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Old 09-08-2010, 05:37 AM
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Default A Couple Of Technique Questions

1./

Depending on who you read or listen to, there are 2 grips, one with thumb on top (most common, I think), and the other with fore-finger on top.

I find with forefinger on top I get better accuracy, feel and overall control. Are there any advantages to the "thumb on top" grip that would make it necessary to stick with that grip and learn it, or is it an entirely personal preference?

2./

I've learned the advantages of retrieving line through the middle finger of the rod hand. I've also learned that pinching the line between that finger from start to completion of the back-cast increases the "feel" of when the rod is loading up, and ready for the start of the forward cast.

Assuming the above is the correct way (also assuming of course, at that time there is no need to double- or single-haul, or for a false cast), when is the correct time to release the line from under that finger?

At the abrupt stop on the forward cast? Just after the stop as the rod is being lowered? Wait 'till the rod is level and line is close to completing turning over?

While I know maybe these questions are possibly getting a little on the anal side, I know from other activities that require repeated motions and techniques (golf and darts), poor habits and techniques are pure hell to change once they're "ingrained" and it's often much easier to learn properly from the start.

As always, thanks in advance for responses and advice.

Jamie.
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Old 09-08-2010, 07:31 AM
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Default Re: A Couple Of Technique Questions

1. - I use the thumb on top for most applications. My accuracy doesn't seem to suffer as I use the thumb nail as the guide.
On occasion I will move the thumb to the side a bit and spread out the forefinger on the opposite side of the thumb so I end up with a 'V', formed by the bottom of the thumb and forefinger, on top. This grip seems to help when I find my back cast sweeping off to the right (I cast right handed mostly)

2 - Most times while casting I'm actually holding the line in the non casting hand and only when the cast is complete and I'm again fishing or retreiving line do I transfer the line over to the rod hand. I've always used the index finger to trap the line. I'm not sure it makes much difference or why it would.
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Old 09-08-2010, 09:15 AM
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Default Re: A Couple Of Technique Questions

Like Jackster I use thumb on top...Austrian famous fishermen use forefinger on top...because they cast with short rods,I think this method is not convenient with long and more powerful rods.So use the finger you feel better with.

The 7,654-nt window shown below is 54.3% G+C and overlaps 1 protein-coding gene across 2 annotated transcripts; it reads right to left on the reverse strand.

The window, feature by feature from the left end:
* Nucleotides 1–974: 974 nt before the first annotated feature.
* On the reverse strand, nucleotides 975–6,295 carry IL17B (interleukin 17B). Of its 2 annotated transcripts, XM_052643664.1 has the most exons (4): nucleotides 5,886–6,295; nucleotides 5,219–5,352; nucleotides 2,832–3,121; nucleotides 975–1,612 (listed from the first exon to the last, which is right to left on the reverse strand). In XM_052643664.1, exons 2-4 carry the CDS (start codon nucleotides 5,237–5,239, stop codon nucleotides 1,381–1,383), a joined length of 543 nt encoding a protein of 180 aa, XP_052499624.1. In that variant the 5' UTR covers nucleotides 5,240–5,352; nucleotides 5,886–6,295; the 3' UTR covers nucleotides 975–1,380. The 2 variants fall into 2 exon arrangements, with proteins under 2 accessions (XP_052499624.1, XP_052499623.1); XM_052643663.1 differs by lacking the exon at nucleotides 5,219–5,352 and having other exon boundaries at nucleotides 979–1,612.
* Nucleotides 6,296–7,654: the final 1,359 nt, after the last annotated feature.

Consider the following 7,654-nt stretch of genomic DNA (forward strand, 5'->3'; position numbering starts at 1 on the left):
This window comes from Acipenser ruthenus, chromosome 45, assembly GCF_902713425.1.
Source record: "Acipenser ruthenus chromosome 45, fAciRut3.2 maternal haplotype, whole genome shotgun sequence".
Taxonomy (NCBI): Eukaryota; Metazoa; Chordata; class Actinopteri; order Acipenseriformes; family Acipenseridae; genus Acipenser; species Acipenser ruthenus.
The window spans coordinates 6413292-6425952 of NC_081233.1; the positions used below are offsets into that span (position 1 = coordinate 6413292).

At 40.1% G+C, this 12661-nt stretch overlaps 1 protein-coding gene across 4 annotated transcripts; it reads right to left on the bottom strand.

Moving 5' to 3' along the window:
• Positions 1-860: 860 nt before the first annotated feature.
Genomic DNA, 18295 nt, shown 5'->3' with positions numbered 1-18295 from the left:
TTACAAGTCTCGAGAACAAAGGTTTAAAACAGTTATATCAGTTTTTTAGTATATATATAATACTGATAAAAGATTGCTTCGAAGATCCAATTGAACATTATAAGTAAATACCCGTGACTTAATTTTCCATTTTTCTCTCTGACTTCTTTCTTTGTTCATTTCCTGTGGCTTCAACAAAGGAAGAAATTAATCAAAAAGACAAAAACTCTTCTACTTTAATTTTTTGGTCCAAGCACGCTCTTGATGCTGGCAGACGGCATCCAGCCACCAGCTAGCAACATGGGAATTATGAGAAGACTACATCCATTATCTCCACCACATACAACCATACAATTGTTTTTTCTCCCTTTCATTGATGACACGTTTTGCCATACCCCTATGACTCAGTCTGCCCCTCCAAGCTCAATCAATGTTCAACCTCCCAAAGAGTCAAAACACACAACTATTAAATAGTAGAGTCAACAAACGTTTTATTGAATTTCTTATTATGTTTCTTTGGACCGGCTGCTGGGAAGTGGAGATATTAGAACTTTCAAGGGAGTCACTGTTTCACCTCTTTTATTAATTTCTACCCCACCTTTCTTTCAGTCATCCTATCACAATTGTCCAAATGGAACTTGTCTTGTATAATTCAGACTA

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Old 09-08-2010, 09:20 AM
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Default Re: A Couple Of Technique Questions

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Old 09-08-2010, 09:34 AM
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Default Re: A Couple Of Technique Questions

I do finger on top for accuracy, thumb on top for power
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Old 09-08-2010, 10:50 AM
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Default Re: A Couple Of Technique Questions

I used the thumb-on-top grip for years until I watched Gary Borger demonstrate the three-point-grip at an expo in Utah. I watched him effortlessly cast the entire fly line with only a couple of strokes. I was hooked and convinced and have been using the three-point-grip ever since. My wife was there and this grip really changed how she casts and now she's probably tachnically better than I am because of switching to this grip.

Here is the link to an article by Jason Borger in Flyfisherman magazine a while back: The Three-Point Grip | A problem-solving grip that can make you a better caster.

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Old 09-08-2010, 10:58 AM
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Default Re: A Couple Of Technique Questions

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Originally Posted by kglissmeyer1 View Post
I used the thumb-on-top grip for years until I watched Gary Borger demonstrate the three-point-grip at an expo in Utah. I watched him effortlessly cast the entire fly line with only a couple of strokes. I was hooked and convinced and have been using the three-point-grip ever since. My wife was there and this grip really changed how she casts and now she's probably tachnically better than I am because of switching to this grip.

Here is the link to an article by Jason Borger in Flyfisherman magazine a while back: The Three-Point Grip | A problem-solving grip that can make you a better caster.

Kelly.
Interesting article. I'll have to give that a try.
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Old 09-08-2010, 10:11 PM
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Thumbs up Re: A Couple Of Technique Questions

I agree with jbbfly that on heavier-weight longer rods the forefinger-on-top grip is awkward. But I think part of the reason for that is because heavier-weight longer rods also seem to have grips that are thick in the front, like Full or Half-Wells grips. For me it puts strain on the forefinger joint when holding such grips with the forefinger on top.

On the other hand, rod grips that taper down in the front like Cigar variants are comfortable to cast with my forefinger on top. Perhaps not so coincidentally, these grip shapes seem prevalent in lighter-weight shorter rods where the precision of the finger-on-top casting grip pays particular dividends. And, conversely, the heavier-weight longer rods with the Full Wells/Half Wells type of grips lend themselves well to the leverage that the thumb-on-top grip provides for power or distance casting common with the heavier-weight &/or longer rods.